6. My friend Ross’s quip was that “I”m reinventing this character for the 1980s” (or whenever) just means you’ll be obsolete ten years later.
    But it’s not hard to be better than Taxi Driver, which is an overwrought psycho-Vietnam veteran film that thinks it’s Making A Statement. But Scorsese almost never works for me, so I’m biased.
    2)Yeah, if it’s Not A Sequel, Not An Adaptation, it’s hard to see how it’s Watchmen. “In Name Only” adaptations are a longstanding annoyance, of course. As you say they want the original audience but as soon as the “not like the book” criticism starts it’s “Well, this should be judged on its own merits.” Funny how they never bring this up until after a lot of tickets have been sold). And yes, dark is always the go-to for a supposedly mature, sophisticated take.
    3)The dark mirror thing is cliched (nicely parodied in one issue of DAMAGE CONTROL), but what bothers me is that it’s usually done so badly. As we’ve discussed before, the Joker is not Batman’s dark mirror and doesn’t “get” him.
    4)Re being captured: rewatching Skyfall a few years ago, I realize how totally dumb Silva’s plan is. It depends on everyone in MI5 doing exactly what he anticipates at exactly the right time and there’s no way he can guarantee that. For example his escape relies on the train crashing through into the underground while he’s fleeing Bond and unless he’s the Mad Thinker he couldn’t possibly anticipate that.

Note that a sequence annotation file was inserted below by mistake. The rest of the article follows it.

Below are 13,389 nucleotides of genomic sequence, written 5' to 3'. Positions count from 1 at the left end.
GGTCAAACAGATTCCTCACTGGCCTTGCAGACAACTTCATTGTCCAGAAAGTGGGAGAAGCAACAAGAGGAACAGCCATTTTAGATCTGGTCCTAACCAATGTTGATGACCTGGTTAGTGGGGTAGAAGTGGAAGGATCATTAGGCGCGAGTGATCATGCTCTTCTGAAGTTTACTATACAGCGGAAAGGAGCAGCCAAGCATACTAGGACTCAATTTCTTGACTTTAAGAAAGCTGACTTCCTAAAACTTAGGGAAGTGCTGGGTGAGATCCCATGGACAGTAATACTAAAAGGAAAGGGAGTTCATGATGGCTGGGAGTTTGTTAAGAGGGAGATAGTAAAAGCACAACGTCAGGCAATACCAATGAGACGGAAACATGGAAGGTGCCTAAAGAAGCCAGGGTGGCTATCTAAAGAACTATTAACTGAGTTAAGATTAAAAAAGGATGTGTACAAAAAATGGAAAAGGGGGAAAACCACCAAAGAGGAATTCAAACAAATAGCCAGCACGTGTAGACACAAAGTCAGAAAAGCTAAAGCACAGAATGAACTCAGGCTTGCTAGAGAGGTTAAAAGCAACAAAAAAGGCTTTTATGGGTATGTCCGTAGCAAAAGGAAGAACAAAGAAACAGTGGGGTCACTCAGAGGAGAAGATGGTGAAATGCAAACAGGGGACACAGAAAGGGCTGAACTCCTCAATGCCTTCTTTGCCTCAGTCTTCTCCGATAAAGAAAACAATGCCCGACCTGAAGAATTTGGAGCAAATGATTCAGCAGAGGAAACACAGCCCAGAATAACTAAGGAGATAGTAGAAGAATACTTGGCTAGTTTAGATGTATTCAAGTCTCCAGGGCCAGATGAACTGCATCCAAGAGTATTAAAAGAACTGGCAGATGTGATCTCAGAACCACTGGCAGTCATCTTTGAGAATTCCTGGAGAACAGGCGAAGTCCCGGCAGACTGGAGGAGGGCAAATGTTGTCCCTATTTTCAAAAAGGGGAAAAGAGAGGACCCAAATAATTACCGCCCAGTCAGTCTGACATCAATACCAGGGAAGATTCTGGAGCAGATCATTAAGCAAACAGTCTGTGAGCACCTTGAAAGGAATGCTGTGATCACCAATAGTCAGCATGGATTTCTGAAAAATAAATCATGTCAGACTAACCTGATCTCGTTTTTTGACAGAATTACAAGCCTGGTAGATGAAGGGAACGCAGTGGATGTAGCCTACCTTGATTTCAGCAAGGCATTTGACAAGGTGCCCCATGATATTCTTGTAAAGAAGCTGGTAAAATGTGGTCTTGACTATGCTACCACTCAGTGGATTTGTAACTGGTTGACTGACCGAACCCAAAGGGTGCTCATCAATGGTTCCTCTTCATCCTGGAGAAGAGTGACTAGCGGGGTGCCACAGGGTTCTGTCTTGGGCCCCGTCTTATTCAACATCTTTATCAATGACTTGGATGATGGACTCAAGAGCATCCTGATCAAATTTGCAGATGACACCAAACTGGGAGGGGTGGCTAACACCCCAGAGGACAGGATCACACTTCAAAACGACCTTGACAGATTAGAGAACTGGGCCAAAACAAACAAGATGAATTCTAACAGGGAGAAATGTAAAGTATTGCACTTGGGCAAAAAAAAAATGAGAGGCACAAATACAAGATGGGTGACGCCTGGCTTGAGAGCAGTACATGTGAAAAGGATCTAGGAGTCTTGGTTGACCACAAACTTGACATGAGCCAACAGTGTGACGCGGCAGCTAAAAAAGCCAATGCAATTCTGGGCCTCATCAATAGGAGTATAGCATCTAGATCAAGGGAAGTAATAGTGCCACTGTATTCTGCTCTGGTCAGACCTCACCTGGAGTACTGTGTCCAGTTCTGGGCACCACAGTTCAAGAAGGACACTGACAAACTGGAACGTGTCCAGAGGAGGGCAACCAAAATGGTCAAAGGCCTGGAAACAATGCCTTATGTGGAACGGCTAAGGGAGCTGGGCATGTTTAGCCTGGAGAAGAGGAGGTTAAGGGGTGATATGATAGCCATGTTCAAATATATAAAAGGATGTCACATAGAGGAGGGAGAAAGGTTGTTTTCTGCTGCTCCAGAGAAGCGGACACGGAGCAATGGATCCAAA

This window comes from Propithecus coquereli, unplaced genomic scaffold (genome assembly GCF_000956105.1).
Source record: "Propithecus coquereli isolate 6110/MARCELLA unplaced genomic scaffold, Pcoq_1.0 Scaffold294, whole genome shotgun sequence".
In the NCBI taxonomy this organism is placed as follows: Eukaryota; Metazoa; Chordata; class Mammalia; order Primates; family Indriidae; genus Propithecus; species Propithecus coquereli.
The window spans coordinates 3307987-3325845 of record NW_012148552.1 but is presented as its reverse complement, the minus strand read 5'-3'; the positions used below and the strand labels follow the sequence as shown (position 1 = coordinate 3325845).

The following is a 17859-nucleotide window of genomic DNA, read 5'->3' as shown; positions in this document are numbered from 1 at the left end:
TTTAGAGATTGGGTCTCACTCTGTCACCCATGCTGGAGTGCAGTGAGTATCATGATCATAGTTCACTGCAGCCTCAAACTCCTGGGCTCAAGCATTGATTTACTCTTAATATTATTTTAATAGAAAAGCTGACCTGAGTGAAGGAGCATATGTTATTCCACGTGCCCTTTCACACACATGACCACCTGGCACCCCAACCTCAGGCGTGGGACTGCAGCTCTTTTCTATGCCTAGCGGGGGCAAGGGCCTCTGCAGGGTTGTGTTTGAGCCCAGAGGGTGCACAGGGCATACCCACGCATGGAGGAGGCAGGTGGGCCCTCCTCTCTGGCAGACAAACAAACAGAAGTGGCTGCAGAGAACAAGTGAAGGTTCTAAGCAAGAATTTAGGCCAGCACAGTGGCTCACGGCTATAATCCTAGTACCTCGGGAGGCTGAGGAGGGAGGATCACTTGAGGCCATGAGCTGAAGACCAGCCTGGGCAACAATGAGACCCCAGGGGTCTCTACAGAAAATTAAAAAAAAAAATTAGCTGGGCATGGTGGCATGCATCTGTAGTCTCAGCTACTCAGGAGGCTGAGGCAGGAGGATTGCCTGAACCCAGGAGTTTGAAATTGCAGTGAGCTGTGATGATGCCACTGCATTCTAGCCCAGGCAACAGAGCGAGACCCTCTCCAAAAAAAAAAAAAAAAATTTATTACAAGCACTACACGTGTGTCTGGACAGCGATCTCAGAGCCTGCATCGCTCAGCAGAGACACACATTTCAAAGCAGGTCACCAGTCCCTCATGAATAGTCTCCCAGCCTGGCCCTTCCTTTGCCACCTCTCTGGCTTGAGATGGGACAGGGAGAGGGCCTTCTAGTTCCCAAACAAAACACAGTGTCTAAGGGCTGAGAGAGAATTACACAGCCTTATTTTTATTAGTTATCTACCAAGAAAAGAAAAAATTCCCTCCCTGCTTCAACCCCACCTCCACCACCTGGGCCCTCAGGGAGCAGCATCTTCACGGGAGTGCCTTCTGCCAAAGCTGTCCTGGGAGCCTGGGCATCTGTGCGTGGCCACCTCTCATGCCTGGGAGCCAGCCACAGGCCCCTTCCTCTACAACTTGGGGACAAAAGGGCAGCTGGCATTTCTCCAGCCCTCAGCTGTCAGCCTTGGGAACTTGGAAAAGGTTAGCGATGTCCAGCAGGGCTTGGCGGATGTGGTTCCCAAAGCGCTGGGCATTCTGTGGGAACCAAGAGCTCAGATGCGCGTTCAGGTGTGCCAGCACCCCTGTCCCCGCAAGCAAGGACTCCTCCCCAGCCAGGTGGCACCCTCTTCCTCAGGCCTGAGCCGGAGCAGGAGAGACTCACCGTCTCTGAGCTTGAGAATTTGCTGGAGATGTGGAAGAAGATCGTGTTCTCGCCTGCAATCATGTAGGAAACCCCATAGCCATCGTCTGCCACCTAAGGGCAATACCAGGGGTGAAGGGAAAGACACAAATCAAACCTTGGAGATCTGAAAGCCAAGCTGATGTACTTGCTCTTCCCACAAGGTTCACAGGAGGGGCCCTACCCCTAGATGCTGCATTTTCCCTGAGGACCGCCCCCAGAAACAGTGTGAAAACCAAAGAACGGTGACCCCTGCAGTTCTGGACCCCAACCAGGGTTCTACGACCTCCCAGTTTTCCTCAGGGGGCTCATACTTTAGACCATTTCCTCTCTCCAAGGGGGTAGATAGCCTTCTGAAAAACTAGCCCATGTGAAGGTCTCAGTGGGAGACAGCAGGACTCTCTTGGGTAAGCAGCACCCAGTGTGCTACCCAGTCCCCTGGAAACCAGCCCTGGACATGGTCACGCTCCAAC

Raymond Chandler summed this up years earlier by saying any plan that hinges on people doing exactly what you anticipate when you have no way to ensure they do it is dumb.
    That said, I’m willing to overlook the cliche if it’s done well. But it never is.
    5)Despite hating Gotham, I don’t have a problem with “superhero shows without superheroes” as I just see them as a spinoff of a supporting character. Comics have done plenty of those, though rarely as high-profile as TV.
    6)Having Flash display actual lightning doesn’t work for me, but I can live with it. His super-speed powers not being used to full effect is true in a lot of comics too (he can round up a gang of hoods in an instant, but slows down against the bad guys). As I’ve always been a Flash fan I just roll with it.
    7)”Superman? Batman? Relegated to a couple of guest appearances and one big graphic novel every few years. Ridiculous.” Someone elsewhere commented that twenty years ago a debate over “Is Spider-Man capable of surviving without having Iron Man as a part of his mythos?” would have left him convulsed with laughter.
    8)”the most blatant example of what I think of as “theater writing,” Seeing a daydream/fantasy/hallucination on stage works well because when everything’s live I expect everything to be real, so to speak. On TV, having things dissolve into a fantasy just looks like a regular scene change.